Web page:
Fortunately there's a pretty simple solution to this. An Arduino's GPIO pins can both source and sink current, meaning they can output a voltage to ground, or they can accept a voltage from the Arduino's power rail. So, to use common-anode LEDs, we just connect their positive lead (the anode) to the Arduino's 3.3V pin and their negative leads (the cathodes) to two GPIO pins. For an explanation of how to wire common-cathode and common-anode LEDS, visit: Physical Computing - Lesson 6: RGB LEDs

An animated gif showing how current flows through a common-anode RGB LED

The Code

It turned out that Eli's code didn't work quite right in my project. It connected to the internet like it should, and it pinged Google like it should, but when I disconnected my home network from the internet, the Arduino would only indicate a ping failure once before erroneously indicating that it was successfully pinging Google again. It did this even if there was no internet connection. Some folks in the Arduino forums suggested that there are some problems with the WifiNINA, but I never did figure out why the code didn't work the way it was supposed to. My friend Aucoeur Ngo couldn't figure out either, but she helpfully rewrote the code to use a different function of the WiFiNINA library that actually did work correctly. You can get that code from my Github repository or find it pasted below, after the final thoughts section.

Final Thoughts

The skull sits on its shelf with my other skulls. Its eyes are glowing green.

This was a dumb little project that may be kind of useful. The more I think about it, the more I think it needs an audio alarm for when the internet comes back on. Right now, if I decide to read a book or I go in the other room, I won't know if the internet is back without actually looking at the Oracle. A buzzer would let me know without me having to pay active attention, and I could just add a switch to disconnect the buzzer if I don't want it to bother me while I sleep. Or I could just turn the thing on only when I'm having an internet outage. We'll see. It would only take a few lines of code and maybe 10 minutes of soldering.

I might also change my mind about the color I painted the enclosure. I first painted it a safety yellow color like you might see on industrial equipment but then I repainted with a green hammertone finish. I think I liked the yellow better though, so I might repaint it again.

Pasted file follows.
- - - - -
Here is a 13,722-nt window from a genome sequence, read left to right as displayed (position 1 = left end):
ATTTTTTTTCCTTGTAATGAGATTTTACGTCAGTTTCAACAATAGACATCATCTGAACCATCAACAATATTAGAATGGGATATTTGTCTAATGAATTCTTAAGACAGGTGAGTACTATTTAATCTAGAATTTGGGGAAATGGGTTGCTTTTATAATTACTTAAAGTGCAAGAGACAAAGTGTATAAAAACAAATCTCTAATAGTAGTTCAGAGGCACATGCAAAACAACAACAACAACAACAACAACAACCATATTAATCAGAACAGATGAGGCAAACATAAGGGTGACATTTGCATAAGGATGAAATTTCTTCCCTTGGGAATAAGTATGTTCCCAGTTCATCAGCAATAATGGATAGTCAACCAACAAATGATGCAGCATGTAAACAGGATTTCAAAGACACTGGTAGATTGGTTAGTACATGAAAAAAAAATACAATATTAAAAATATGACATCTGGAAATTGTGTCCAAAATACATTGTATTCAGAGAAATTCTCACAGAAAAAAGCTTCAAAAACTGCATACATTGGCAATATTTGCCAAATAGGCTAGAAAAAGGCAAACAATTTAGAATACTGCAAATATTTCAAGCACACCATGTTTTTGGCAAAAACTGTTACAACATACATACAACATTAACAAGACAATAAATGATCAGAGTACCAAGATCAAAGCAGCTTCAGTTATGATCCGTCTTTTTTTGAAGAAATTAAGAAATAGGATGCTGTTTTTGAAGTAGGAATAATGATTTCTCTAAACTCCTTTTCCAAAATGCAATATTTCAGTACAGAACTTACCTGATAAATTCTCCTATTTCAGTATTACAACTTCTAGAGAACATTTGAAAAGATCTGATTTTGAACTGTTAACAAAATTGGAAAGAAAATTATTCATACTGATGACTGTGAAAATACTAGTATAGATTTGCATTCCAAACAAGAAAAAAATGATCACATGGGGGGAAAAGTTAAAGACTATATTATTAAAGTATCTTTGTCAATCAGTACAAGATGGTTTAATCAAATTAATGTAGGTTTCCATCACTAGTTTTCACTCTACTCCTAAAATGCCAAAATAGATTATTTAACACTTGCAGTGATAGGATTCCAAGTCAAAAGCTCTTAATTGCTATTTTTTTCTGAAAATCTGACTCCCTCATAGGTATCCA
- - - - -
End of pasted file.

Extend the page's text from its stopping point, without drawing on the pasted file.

A photo of a cat skull under a clear plastic dome. It lacks details that would be added later in the project, like wires and lights.

/*This project requires an Arduino Nano 33 IoT.
Arduino sells other Wi-Fi enabled Arduinos that
may work, but I've not tested them with this code.
It was pieced together from some other bits of code,
mostly by Aucoeur Ngo, who was helpfully helping me
troubleshoot why my code wasn't working
/*wire LEDs to pins 9 and 10 with appropriate resistors.
This should be about 40-50 ohms for an Arduino with
3.3V output on its IO pins*/
#define googleOnlineLED 10
#define googleOfflineLED 9
//your wifi credentials go here
char ssid[] = "network name";
char pass[] = "password";
int status = WL_IDLE_STATUS;
//put whichever reliable website you want right here
char google[] = "";
WiFiClient client;
void setup() {
  pinMode(googleOnlineLED, OUTPUT);
  pinMode(googleOfflineLED, OUTPUT);
  digitalWrite(googleOnlineLED, LOW);
  digitalWrite(googleOfflineLED, LOW);
 /*all the serial comms stuff can be removed, but it's
  helpful for troubleshooting*/
  while (status != WL_CONNECTED) {
    Serial.print("Attempting to connect to Network named: ");
    status = WiFi.begin(ssid, pass);
  Serial.print("SSID: ");
  IPAddress ip = WiFi.localIP();
  IPAddress gateway = WiFi.gatewayIP();
  Serial.print("IP Address: ");
  Serial.print("Default Gateway: ");
void loop() {
  Serial.print("status before client.stop(): ");
  Serial.print("status after client.stop(): ");
  if (client.connect(google, 80)) {
    Serial.print("status inside if client.connect(): ");
    Serial.print("Google is ONLINE at:  ");
    digitalWrite(googleOnlineLED, LOW);
    digitalWrite(googleOfflineLED, HIGH);
  else {
    Serial.print("status inside else client.connect(): ");
    Serial.println("Google is OFFLINE");
    digitalWrite(googleOnlineLED, HIGH);
    digitalWrite(googleOfflineLED, LOW);